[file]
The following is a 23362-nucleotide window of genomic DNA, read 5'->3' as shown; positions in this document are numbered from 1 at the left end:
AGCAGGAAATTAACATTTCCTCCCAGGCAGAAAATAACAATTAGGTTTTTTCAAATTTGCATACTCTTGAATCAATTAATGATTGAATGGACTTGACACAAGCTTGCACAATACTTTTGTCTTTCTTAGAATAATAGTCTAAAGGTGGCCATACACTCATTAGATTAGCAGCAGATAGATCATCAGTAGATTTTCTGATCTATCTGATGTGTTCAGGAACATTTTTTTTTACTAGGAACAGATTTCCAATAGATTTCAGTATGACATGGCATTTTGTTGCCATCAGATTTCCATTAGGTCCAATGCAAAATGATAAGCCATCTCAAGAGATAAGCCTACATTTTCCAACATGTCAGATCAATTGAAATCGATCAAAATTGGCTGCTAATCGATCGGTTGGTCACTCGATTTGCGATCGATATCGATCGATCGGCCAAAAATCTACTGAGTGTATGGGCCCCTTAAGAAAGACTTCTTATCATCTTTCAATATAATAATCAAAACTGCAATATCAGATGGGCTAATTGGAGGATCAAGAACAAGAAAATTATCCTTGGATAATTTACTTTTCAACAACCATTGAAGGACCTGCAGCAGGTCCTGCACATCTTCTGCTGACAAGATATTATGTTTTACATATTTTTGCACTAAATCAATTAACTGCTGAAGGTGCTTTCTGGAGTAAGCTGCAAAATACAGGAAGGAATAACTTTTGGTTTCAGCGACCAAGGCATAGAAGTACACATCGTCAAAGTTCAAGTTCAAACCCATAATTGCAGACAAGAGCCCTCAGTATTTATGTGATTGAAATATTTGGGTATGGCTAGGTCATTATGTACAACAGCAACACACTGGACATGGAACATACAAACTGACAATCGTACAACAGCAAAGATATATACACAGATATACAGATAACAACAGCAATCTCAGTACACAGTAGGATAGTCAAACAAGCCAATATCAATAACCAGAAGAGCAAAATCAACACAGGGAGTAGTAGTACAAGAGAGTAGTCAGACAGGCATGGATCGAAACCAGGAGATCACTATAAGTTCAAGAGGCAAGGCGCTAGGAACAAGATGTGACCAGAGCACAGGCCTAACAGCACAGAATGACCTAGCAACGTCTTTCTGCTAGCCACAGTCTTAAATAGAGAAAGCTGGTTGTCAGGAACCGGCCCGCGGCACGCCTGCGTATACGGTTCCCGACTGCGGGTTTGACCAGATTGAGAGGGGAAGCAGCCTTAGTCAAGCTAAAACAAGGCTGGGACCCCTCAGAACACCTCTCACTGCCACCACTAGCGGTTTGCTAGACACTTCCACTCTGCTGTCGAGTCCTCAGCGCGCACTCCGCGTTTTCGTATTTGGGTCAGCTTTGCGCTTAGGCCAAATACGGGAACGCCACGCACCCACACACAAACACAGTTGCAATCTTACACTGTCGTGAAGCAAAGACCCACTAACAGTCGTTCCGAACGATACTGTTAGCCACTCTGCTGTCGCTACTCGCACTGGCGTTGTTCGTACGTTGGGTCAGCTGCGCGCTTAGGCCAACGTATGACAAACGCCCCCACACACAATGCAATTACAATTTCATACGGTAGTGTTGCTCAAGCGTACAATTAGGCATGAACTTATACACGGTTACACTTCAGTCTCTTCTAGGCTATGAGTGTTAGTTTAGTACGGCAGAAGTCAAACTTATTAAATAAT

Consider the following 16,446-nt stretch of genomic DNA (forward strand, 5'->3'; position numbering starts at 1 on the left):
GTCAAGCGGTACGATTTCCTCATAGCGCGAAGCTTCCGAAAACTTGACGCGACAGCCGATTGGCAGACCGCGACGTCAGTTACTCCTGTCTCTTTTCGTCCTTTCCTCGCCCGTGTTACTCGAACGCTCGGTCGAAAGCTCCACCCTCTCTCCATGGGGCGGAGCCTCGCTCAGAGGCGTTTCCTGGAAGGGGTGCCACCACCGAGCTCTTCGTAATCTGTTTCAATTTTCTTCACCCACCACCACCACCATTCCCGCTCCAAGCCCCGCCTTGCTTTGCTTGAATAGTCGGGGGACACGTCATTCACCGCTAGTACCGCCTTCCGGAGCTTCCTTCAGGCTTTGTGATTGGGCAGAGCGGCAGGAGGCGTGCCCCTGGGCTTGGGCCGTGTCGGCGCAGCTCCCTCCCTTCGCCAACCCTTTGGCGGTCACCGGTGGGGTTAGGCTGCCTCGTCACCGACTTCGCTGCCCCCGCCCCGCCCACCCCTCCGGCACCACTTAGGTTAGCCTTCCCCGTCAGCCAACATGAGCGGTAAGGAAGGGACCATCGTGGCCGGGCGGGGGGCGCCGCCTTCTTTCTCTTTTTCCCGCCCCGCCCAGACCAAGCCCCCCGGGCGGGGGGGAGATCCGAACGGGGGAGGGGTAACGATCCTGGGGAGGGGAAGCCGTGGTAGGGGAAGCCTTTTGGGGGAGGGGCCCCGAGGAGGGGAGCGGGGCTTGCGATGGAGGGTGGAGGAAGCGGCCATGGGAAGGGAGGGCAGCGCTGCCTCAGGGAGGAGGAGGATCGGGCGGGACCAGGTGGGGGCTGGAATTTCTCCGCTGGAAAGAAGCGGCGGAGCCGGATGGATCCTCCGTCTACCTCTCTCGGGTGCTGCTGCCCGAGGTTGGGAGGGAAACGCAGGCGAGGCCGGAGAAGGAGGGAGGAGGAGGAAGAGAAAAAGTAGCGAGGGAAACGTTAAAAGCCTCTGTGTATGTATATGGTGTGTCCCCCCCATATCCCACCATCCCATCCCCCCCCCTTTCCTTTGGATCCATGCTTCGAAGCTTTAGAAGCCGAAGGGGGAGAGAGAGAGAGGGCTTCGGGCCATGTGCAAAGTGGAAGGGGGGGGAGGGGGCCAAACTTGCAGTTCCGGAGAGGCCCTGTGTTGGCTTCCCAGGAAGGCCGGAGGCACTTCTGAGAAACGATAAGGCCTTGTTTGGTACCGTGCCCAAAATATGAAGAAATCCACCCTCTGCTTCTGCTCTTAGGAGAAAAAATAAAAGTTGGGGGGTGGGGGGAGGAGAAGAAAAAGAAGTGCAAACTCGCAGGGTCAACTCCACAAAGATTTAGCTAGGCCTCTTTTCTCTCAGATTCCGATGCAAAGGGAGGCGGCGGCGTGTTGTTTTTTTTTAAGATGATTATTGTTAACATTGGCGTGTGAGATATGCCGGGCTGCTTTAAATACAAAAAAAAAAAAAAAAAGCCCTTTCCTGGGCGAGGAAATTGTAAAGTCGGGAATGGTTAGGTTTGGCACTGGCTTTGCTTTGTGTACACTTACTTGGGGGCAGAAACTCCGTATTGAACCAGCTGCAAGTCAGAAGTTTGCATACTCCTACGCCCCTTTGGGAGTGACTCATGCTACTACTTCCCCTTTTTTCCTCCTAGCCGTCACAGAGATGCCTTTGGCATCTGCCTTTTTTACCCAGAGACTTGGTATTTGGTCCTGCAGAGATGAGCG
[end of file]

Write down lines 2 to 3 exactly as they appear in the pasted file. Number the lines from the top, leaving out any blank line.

AGCAGGAAATTAACATTTCCTCCCAGGCAGAAAATAACAATTAGGTTTTTTCAAATTTGCATACTCTTGAATCAATTAATGATTGAATGGACTTGACACAAGCTTGCACAATACTTTTGTCTTTCTTAGAATAATAGTCTAAAGGTGGCCATACACTCATTAGATTAGCAGCAGATAGATCATCAGTAGATTTTCTGATCTATCTGATGTGTTCAGGAACATTTTTTTTTACTAGGAACAGATTTCCAATAGATTTCAGTATGACATGGCATTTTGTTGCCATCAGATTTCCATTAGGTCCAATGCAAAATGATAAGCCATCTCAAGAGATAAGCCTACATTTTCCAACATGTCAGATCAATTGAAATCGATCAAAATTGGCTGCTAATCGATCGGTTGGTCACTCGATTTGCGATCGATATCGATCGATCGGCCAAAAATCTACTGAGTGTATGGGCCCCTTAAGAAAGACTTCTTATCATCTTTCAATATAATAATCAAAACTGCAATATCAGATGGGCTAATTGGAGGATCAAGAACAAGAAAATTATCCTTGGATAATTTACTTTTCAACAACCATTGAAGGACCTGCAGCAGGTCCTGCACATCTTCTGCTGACAAGATATTATGTTTTACATATTTTTGCACTAAATCAATTAACTGCTGAAGGTGCTTTCTGGAGTAAGCTGCAAAATACAGGAAGGAATAACTTTTGGTTTCAGCGACCAAGGCATAGAAGTACACATCGTCAAAGTTCAAGTTCAAACCCATAATTGCAGACAAGAGCCCTCAGTATTTATGTGATTGAAATATTTGGGTATGGCTAGGTCATTATGTACAACAGCAACACACTGGACATGGAACATACAAACTGACAATCGTACAACAGCAAAGATATATACACAGATATACAGATAACAACAGCAATCTCAGTACACAGTAGGATAGTCAAACAAGCCAATATCAATAACCAGAAGAGCAAAATCAACACAGGGAGTAGTAGTACAAGAGAGTAGTCAGACAGGCATGGATCGAAACCAGGAGATCACTATAAGTTCAAGAGGCAAGGCGCTAGGAACAAGATGTGACCAGAGCACAGGCCTAACAGCACAGAATGACCTAGCAACGTCTTTCTGCTAGCCACAGTCTTAAATAGAGAAAGCTGGTTGTCAGGAACCGGCCCGCGGCACGCCTGCGTATACGGTTCCCGACTGCGGGTTTGACCAGATTGAGAGGGGAAGCAGCCTTAGTCAAGCTAAAACAAGGCTGGGACCCCTCAGAACACCTCTCACTGCCACCACTAGCGGTTTGCTAGACACTTCCACTCTGCTGTCGAGTCCTCAGCGCGCACTCCGCGTTTTCGTATTTGGGTCAGCTTTGCGCTTAGGCCAAATACGGGAACGCCACGCACCCACACACAAACACAGTTGCAATCTTACACTGTCGTGAAGCAAAGACCCACTAACAGTCGTTCCGAACGATACTGTTAGCCACTCTGCTGTCGCTACTCGCACTGGCGTTGTTCGTACGTTGGGTCAGCTGCGCGCTTAGGCCAACGTATGACAAACGCCCCCACACACAATGCAATTACAATTTCATACGGTAGTGTTGCTCAAGCGTACAATTAGGCATGAACTTATACACGGTTACACTTCAGTCTCTTCTAGGCTATGAGTGTTAGTTTAGTACGGCAGAAGTCAAACTTATTAAATAAT

Consider the following 16,446-nt stretch of genomic DNA (forward strand, 5'->3'; position numbering starts at 1 on the left):